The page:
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Kevin LaceyLike boxers standing in the middle of the ring before a big fight, Alberta Premier Jason Kenney and government union bosses are in a stare-down before the big battle of 2021: government employee contract negotiations.

For years, these negotiations were foregone conclusions. Premiers would talk tough and then cave.

Politicians weren’t betting with their own money and the headache caused by the fight was never worth it. That’s why there hasn’t been a government wage roll-back on a large scale since 1994.

That was a generation ago. One Edmonton-area MLA, Thomas Dang, wasn’t even born then.

Contract talks and political rhetoric have heated up since the government proposed a modest three percent wage roll-back on the United Nurses of Alberta union.

It’s not a surprise to see nurses being put out in front of this battle. Given the pandemic, the public will be more sympathetic to nurses arguing for a contract pay hike than they would be for garden-variety bureaucrats.

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The issue is: this first round will determine the rules for the entire bout.

Unions bosses know that any raise given to nurses now will set the pace for the government contract negotiations that follow. If nurses get a big raise, then the bureaucrats will all get one too.

This isn’t magical government money. It will be families and businesses that have struggled through the last five-plus years who will be left picking up the tab for these government pay hikes.

It’s hard to begrudge anyone for wanting a raise – who doesn’t want that?

But nurses already receive high wages and benefits.

They get two pensions, one a defined benefit, which is described as “quite generous” by the pension plan, and the second matches RRSP or TFSA contributions up to two percent of the nurse’s earnings.

They also earn high salaries. At the highest basic rate of $48.37 per hour, they’re paid the highest hourly rate in Canada (2018), according to data released to the Canadian Taxpayers Federation through a freedom of information request.

Contrast these benefits to what average working taxpayers are experiencing right now.

More Albertans are out of work. Average monthly unemployment in 2021 hit 9.4 percent. That’s the second-highest provincial rate in Canada.

Albertans are also earning less. Between 2015 and 2021, wages and salaries fell by nine percent.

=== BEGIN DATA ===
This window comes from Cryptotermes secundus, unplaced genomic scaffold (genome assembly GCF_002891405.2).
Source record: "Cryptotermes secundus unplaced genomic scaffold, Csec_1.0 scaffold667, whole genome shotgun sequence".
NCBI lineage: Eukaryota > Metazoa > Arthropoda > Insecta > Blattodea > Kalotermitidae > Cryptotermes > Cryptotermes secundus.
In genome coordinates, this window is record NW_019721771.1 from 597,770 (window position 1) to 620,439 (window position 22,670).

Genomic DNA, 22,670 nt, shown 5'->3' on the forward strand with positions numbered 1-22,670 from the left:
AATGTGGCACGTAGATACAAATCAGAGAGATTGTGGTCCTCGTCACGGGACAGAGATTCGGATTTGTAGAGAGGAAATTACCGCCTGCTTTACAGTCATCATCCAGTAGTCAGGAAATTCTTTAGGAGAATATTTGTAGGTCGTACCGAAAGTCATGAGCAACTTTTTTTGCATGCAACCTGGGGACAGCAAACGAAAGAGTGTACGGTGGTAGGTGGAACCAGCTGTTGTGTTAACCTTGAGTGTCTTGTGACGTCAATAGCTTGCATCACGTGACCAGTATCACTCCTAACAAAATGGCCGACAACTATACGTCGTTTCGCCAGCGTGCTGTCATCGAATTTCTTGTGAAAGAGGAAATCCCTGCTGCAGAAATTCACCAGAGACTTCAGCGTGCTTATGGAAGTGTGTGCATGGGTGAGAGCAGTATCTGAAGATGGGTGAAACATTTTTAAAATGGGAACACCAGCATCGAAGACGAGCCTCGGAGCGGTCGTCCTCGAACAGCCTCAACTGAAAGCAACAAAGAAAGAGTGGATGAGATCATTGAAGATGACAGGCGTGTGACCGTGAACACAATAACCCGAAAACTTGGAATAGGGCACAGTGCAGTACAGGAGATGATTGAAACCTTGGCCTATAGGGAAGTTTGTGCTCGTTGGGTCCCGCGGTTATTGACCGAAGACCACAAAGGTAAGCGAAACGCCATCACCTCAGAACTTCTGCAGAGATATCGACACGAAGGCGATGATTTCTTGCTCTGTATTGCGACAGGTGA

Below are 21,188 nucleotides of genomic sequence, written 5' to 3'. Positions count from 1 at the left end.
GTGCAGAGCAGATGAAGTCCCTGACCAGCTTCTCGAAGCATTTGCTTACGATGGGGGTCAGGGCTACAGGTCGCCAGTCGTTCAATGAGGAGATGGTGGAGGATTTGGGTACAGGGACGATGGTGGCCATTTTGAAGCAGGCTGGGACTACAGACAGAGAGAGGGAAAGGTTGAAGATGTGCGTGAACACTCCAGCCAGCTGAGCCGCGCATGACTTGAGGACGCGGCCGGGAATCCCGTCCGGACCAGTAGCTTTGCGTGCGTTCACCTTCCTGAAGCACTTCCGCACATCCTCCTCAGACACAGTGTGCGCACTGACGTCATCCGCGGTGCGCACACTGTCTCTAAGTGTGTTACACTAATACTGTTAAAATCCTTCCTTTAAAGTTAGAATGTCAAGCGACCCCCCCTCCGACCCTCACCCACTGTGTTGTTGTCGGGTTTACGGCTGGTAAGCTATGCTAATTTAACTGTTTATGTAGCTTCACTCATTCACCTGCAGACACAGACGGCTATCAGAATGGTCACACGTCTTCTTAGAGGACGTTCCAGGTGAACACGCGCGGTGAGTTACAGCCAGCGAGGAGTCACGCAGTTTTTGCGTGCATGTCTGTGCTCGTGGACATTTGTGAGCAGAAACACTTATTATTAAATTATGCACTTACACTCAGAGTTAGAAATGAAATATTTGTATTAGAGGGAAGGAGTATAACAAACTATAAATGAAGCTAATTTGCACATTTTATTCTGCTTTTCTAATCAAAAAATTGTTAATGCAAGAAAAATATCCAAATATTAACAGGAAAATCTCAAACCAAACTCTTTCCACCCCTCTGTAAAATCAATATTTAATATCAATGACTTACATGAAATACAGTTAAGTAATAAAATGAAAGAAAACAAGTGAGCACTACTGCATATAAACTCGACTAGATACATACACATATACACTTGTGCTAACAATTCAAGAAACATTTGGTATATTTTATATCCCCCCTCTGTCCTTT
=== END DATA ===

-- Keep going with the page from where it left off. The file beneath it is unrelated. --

The Alberta government has an $18-billion deficit and an overspending problem to grapple with. Alberta government data shows that we pay more for public services than other comparable provinces: $5,470 per capita.

That’s 13 percent higher than in Ontario ($4,702 per person) and 16 percent higher than in British Columbia ($4,834 per person).

The cost elephant in the room is government employees. For every dollar spent on government operations, more than half goes to employee pay and benefits.

So far, Kenney is talking tough, but his resolve will be tested, with unions preparing to fight back with public relations campaigns and even general strikes.

How will battered average working Albertans feel when they see strike lines of government employees who haven’t seen a real pay cut since former premier Ralph Klein was in charge? Kenney needs to remember those everyday folks.

As government union contract talks continue, let’s remember that these negotiations are not really about nurses’ salaries.

They’re about whether or not our government is going to cave to the loud union bosses or stand up for hardworking taxpayers who’ve taken it on the chin for five-plus years.

Soon, Alberta will have to grapple with how to pay back the $100-billion debt, and it’s not fair to ask families and businesses to foot a higher tax bill.

We need all government employees to help shoulder the Alberta burden.

Kevin Lacey is Alberta Director with the Canadian Taxpayers Federation.

Kevin is a Troy Media contributor. For interview requests, click here.

The views, opinions and positions expressed by columnists and contributors are the authors’ alone. They do not inherently or expressly reflect the views, opinions and/or positions of our publication.

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